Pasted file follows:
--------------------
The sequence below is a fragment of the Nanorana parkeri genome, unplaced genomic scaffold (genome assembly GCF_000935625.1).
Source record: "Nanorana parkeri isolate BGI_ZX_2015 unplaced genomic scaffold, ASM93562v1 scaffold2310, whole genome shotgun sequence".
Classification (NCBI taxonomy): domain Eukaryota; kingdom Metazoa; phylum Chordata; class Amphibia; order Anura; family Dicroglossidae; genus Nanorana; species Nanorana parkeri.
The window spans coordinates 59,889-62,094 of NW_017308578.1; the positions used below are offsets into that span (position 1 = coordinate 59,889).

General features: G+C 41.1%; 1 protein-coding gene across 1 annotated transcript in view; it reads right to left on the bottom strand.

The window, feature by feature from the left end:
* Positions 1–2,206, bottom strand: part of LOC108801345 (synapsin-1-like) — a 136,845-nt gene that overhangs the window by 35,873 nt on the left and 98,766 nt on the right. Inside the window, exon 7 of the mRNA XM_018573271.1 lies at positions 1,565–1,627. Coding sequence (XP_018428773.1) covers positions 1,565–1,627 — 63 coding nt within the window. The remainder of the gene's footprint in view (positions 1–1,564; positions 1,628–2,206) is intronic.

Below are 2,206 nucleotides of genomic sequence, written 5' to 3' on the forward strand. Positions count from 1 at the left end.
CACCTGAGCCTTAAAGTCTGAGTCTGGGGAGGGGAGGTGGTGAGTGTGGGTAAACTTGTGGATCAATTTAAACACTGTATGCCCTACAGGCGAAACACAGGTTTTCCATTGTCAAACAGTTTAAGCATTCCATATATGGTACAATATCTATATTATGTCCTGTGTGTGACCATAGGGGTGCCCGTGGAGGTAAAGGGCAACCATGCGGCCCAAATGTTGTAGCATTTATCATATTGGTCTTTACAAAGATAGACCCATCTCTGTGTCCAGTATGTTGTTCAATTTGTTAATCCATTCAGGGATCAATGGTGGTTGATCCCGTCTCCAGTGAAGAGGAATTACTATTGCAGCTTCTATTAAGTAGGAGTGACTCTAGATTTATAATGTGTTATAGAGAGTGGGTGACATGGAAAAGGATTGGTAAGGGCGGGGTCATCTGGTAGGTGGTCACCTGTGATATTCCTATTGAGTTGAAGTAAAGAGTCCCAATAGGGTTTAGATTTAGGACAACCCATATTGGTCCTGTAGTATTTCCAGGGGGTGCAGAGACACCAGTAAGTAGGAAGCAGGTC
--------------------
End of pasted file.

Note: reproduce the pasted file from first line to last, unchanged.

The sequence below is a fragment of the Nanorana parkeri genome, unplaced genomic scaffold (genome assembly GCF_000935625.1).
Source record: "Nanorana parkeri isolate BGI_ZX_2015 unplaced genomic scaffold, ASM93562v1 scaffold2310, whole genome shotgun sequence".
Classification (NCBI taxonomy): domain Eukaryota; kingdom Metazoa; phylum Chordata; class Amphibia; order Anura; family Dicroglossidae; genus Nanorana; species Nanorana parkeri.
The window spans coordinates 59,889-62,094 of NW_017308578.1; the positions used below are offsets into that span (position 1 = coordinate 59,889).

General features: G+C 41.1%; 1 protein-coding gene across 1 annotated transcript in view; it reads right to left on the bottom strand.

The window, feature by feature from the left end:
* Positions 1–2,206, bottom strand: part of LOC108801345 (synapsin-1-like) — a 136,845-nt gene that overhangs the window by 35,873 nt on the left and 98,766 nt on the right. Inside the window, exon 7 of the mRNA XM_018573271.1 lies at positions 1,565–1,627. Coding sequence (XP_018428773.1) covers positions 1,565–1,627 — 63 coding nt within the window. The remainder of the gene's footprint in view (positions 1–1,564; positions 1,628–2,206) is intronic.

Below are 2,206 nucleotides of genomic sequence, written 5' to 3' on the forward strand. Positions count from 1 at the left end.
CACCTGAGCCTTAAAGTCTGAGTCTGGGGAGGGGAGGTGGTGAGTGTGGGTAAACTTGTGGATCAATTTAAACACTGTATGCCCTACAGGCGAAACACAGGTTTTCCATTGTCAAACAGTTTAAGCATTCCATATATGGTACAATATCTATATTATGTCCTGTGTGTGACCATAGGGGTGCCCGTGGAGGTAAAGGGCAACCATGCGGCCCAAATGTTGTAGCATTTATCATATTGGTCTTTACAAAGATAGACCCATCTCTGTGTCCAGTATGTTGTTCAATTTGTTAATCCATTCAGGGATCAATGGTGGTTGATCCCGTCTCCAGTGAAGAGGAATTACTATTGCAGCTTCTATTAAGTAGGAGTGACTCTAGATTTATAATGTGTTATAGAGAGTGGGTGACATGGAAAAGGATTGGTAAGGGCGGGGTCATCTGGTAGGTGGTCACCTGTGATATTCCTATTGAGTTGAAGTAAAGAGTCCCAATAGGGTTTAGATTTAGGACAACCCATATTGGTCCTGTAGTATTTCCAGGGGGTGCAGAGACACCAGTAAGTAGGAAGCAGGTC